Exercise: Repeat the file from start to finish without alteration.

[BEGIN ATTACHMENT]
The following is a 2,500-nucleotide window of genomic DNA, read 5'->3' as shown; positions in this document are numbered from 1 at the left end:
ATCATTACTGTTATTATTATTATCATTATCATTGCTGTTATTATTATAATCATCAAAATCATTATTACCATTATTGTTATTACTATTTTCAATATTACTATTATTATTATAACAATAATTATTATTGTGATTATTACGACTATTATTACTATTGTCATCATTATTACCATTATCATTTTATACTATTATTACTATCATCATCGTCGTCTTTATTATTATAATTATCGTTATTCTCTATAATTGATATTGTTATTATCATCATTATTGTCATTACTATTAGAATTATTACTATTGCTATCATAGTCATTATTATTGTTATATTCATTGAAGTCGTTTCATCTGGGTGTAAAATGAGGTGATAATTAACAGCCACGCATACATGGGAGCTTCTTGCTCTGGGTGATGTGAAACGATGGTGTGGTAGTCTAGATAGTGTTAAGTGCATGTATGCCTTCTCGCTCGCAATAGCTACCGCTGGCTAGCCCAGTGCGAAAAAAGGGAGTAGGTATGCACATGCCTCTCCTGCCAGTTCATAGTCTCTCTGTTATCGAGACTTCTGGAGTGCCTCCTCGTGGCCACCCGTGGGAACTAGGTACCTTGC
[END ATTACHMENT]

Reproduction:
The following is a 2,500-nucleotide window of genomic DNA, read 5'->3' as shown; positions in this document are numbered from 1 at the left end:
ATCATTACTGTTATTATTATTATCATTATCATTGCTGTTATTATTATAATCATCAAAATCATTATTACCATTATTGTTATTACTATTTTCAATATTACTATTATTATTATAACAATAATTATTATTGTGATTATTACGACTATTATTACTATTGTCATCATTATTACCATTATCATTTTATACTATTATTACTATCATCATCGTCGTCTTTATTATTATAATTATCGTTATTCTCTATAATTGATATTGTTATTATCATCATTATTGTCATTACTATTAGAATTATTACTATTGCTATCATAGTCATTATTATTGTTATATTCATTGAAGTCGTTTCATCTGGGTGTAAAATGAGGTGATAATTAACAGCCACGCATACATGGGAGCTTCTTGCTCTGGGTGATGTGAAACGATGGTGTGGTAGTCTAGATAGTGTTAAGTGCATGTATGCCTTCTCGCTCGCAATAGCTACCGCTGGCTAGCCCAGTGCGAAAAAAGGGAGTAGGTATGCACATGCCTCTCCTGCCAGTTCATAGTCTCTCTGTTATCGAGACTTCTGGAGTGCCTCCTCGTGGCCACCCGTGGGAACTAGGTACCTTGC